Purple is an ode to empowerment. On opening night, thunderous applause paused “Purple” multiple times at the Maine Musical Theater. It was clear from the start that the musical was real, raw, real. Those lucky enough to be there can feel it in the air – a bright, brilliant beam of light on all of us,
Purple is based on a novel by Alice Walker – go find it. I want to tell you about the heart, you can and should read this book for yourself.
The living, beating heart of this show is women. From the moment two little girls play a game of clapping on the steps to the resounding Amen at the end, this story is about overcoming odds.
Redemption blooms with brilliance in the darkest corners where secrets are overlooked. The “purple” of MSMT should be noticed and celebrated.
Tavia Rivée as Nettie, Maiesha McQueen as Sofia and DeQuina Moore as Shug are three powerful stage “sisters” whose passion for the indomitable women they portray is palpable. Each in their own way shares some self-awareness with young Celie (Jaden Dominique).
DeQuina Moore as Shug Avery brings back the queen bee to the hive, where every man, woman and thing that breathes in her realm wants her, loves her or worships her from afar. Moore sold every song, every move on stage, and every time she left with a lingering memory of her dynamic presence.
Dequina Moore (Shug) and Jaden Dominque (Celie)’s duet “How’s Love?” brings the audience to tears. The reviewer was delighted to see part of the story revived in the musical. Celie’s unlikely love and return for her husband’s longtime mistress is a big part of the journey, and the gorgeous duet is the perfect ending to the emotional roller coaster of Act 1.
Maiesha McQueen (Sofia) packs a real punch with the anti-domestic violence fight song “Hell No!” The audience cheered and cheered in support of Sophia’s strength. Every time she comes on stage, we cheer for her. Especially in the second act, when Sophia appears to be finally defeated, and then bounces back again, stronger than ever, the love pours out of the footlights again.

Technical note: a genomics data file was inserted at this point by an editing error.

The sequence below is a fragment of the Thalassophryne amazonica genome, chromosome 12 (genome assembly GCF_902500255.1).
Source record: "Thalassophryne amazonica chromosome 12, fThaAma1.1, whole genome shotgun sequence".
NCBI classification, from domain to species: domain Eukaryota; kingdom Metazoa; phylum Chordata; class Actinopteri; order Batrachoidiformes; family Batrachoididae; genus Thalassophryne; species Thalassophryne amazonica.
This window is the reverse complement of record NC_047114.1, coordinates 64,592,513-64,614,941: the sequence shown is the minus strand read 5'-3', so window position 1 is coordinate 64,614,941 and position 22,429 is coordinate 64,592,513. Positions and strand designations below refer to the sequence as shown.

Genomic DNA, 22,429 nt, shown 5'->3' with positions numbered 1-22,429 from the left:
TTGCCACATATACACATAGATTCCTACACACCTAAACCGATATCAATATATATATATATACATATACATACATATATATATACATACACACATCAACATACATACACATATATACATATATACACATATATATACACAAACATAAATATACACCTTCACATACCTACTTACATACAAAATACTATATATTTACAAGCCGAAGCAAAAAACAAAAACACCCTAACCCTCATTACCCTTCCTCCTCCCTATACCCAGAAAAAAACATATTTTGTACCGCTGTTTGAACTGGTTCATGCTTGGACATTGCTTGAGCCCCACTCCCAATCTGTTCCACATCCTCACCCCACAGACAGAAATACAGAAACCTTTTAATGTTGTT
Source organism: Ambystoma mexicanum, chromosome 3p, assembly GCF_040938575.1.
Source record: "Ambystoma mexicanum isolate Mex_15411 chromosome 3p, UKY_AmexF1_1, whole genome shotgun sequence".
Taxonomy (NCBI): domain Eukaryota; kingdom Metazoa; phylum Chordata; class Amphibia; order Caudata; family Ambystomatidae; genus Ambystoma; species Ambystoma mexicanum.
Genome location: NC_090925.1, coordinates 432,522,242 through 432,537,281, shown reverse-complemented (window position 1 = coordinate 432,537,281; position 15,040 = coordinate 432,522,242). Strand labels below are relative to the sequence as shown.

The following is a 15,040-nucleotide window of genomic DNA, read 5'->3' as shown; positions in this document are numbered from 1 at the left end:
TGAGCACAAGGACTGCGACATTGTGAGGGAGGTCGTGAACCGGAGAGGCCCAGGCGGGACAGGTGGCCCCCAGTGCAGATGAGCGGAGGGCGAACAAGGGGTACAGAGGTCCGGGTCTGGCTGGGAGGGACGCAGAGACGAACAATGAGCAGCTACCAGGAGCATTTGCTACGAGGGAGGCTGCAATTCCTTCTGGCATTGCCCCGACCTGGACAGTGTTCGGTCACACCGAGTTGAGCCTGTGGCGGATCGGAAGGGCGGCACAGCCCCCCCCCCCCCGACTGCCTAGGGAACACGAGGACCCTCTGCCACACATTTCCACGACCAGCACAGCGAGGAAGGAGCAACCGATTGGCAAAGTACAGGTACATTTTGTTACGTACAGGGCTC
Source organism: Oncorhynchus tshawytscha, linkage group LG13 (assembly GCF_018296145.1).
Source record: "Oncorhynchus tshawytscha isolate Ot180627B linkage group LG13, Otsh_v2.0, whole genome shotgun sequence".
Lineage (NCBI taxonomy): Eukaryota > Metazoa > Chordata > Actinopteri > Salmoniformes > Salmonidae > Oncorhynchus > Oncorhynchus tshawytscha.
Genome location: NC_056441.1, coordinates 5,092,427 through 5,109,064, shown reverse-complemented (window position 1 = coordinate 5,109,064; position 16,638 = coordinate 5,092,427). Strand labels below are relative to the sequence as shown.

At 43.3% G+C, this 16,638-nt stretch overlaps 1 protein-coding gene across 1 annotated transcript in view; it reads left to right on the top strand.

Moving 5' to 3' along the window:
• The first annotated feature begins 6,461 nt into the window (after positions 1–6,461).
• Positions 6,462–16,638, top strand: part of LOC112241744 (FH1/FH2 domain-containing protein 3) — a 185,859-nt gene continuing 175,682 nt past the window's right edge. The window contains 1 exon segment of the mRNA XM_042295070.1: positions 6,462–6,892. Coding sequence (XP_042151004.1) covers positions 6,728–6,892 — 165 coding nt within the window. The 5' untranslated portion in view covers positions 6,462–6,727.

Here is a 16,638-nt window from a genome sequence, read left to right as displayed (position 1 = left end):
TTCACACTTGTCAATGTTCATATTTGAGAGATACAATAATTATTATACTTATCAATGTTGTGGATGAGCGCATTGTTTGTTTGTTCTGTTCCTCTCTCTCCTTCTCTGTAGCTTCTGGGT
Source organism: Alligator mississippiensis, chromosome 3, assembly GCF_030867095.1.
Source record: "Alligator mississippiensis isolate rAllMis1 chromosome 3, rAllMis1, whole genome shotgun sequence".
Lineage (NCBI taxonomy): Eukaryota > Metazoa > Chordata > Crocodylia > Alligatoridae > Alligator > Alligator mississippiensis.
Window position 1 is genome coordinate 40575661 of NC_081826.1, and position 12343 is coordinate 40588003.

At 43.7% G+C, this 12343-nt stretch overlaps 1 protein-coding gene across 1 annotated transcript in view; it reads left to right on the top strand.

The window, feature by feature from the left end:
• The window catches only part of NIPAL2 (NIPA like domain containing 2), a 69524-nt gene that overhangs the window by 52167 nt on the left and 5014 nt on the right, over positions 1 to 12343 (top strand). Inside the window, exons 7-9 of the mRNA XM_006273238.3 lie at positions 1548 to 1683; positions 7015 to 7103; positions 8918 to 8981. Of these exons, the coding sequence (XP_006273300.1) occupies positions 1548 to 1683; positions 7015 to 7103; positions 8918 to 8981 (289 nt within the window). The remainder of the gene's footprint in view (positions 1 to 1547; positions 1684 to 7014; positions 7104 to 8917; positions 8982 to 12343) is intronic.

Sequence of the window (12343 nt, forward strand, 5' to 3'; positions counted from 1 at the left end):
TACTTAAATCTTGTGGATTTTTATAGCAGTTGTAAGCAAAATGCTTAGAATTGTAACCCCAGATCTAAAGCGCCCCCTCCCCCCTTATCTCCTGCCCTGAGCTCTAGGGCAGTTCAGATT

Maiesha McQueen (Sofia) and Lawrence Flowers (Harpo) are both hilarious and delightful in their “Reunited, It Feels Good” duet “Any Little Thing” in Act Two, and have no doubts about their appeal, no, each other’s desires.
Tavia Rivée (Nettie) is Celie’s beloved sister and we knew and felt the love from the very beginning. It was Nettie’s memory that filled Celie with hope and memory of love. Rivee is a joyous presence in her African scene, telling Celie about letters, and the wonderful surprise at the end. (I already told you to read books.)
The joy of the music resonates with anyone who’s been victimized, and again, it’s a shout out in Celie. Jayden Dominque’s Celie brings subtle nuance to what could be just another woman who’s been beaten, raped, and abused. She uses her body and posture to show the defensive stance that Celie needs to protect herself. Celie really needs to protect herself. Celie was shy and scared at first, Celie was abused in various ways, women can be abused.
When Jayden Dominique takes the stage as Celie in Act Two, she refuses to be beaten, she is the embodiment of victory. Her solo “I’m Here” had the audience cheering, loudly supporting, and celebrating with her. She’s the youngest actress ever to play Celie, and she holds the audience’s heart with her hands, and when Celie wins in the song, the whole place goes crazy. You see, The Purple is a musical, and if you love it long and loud, it will love you. Just like Celie – it never gives up hope.